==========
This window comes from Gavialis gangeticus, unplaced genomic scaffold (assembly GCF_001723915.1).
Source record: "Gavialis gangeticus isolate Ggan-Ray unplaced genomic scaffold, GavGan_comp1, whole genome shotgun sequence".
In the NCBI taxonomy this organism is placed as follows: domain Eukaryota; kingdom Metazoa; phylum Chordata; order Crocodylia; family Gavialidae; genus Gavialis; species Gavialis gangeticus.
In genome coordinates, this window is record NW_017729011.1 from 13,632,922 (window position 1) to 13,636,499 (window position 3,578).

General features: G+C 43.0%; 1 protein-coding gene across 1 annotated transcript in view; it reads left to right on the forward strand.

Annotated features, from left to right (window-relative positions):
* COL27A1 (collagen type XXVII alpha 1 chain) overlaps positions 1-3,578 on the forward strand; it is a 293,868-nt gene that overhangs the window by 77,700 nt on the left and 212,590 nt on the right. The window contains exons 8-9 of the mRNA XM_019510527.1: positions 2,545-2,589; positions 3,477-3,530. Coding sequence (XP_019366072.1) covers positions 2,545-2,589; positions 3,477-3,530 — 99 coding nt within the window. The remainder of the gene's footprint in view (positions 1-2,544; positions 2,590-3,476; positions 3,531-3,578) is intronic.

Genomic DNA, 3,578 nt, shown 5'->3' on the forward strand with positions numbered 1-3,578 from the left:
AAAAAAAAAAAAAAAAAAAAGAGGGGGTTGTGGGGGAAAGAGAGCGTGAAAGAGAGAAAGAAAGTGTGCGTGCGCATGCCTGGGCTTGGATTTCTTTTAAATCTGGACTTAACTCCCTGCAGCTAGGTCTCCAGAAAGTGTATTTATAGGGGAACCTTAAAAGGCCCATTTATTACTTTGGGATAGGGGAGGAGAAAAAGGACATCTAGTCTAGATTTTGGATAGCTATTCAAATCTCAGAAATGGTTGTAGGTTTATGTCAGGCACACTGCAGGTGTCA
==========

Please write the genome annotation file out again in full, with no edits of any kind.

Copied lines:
This window comes from Gavialis gangeticus, unplaced genomic scaffold (assembly GCF_001723915.1).
Source record: "Gavialis gangeticus isolate Ggan-Ray unplaced genomic scaffold, GavGan_comp1, whole genome shotgun sequence".
In the NCBI taxonomy this organism is placed as follows: domain Eukaryota; kingdom Metazoa; phylum Chordata; order Crocodylia; family Gavialidae; genus Gavialis; species Gavialis gangeticus.
In genome coordinates, this window is record NW_017729011.1 from 13,632,922 (window position 1) to 13,636,499 (window position 3,578).

General features: G+C 43.0%; 1 protein-coding gene across 1 annotated transcript in view; it reads left to right on the forward strand.

Annotated features, from left to right (window-relative positions):
* COL27A1 (collagen type XXVII alpha 1 chain) overlaps positions 1-3,578 on the forward strand; it is a 293,868-nt gene that overhangs the window by 77,700 nt on the left and 212,590 nt on the right. The window contains exons 8-9 of the mRNA XM_019510527.1: positions 2,545-2,589; positions 3,477-3,530. Coding sequence (XP_019366072.1) covers positions 2,545-2,589; positions 3,477-3,530 — 99 coding nt within the window. The remainder of the gene's footprint in view (positions 1-2,544; positions 2,590-3,476; positions 3,531-3,578) is intronic.

Genomic DNA, 3,578 nt, shown 5'->3' on the forward strand with positions numbered 1-3,578 from the left:
AAAAAAAAAAAAAAAAAAAAGAGGGGGTTGTGGGGGAAAGAGAGCGTGAAAGAGAGAAAGAAAGTGTGCGTGCGCATGCCTGGGCTTGGATTTCTTTTAAATCTGGACTTAACTCCCTGCAGCTAGGTCTCCAGAAAGTGTATTTATAGGGGAACCTTAAAAGGCCCATTTATTACTTTGGGATAGGGGAGGAGAAAAAGGACATCTAGTCTAGATTTTGGATAGCTATTCAAATCTCAGAAATGGTTGTAGGTTTATGTCAGGCACACTGCAGGTGTCA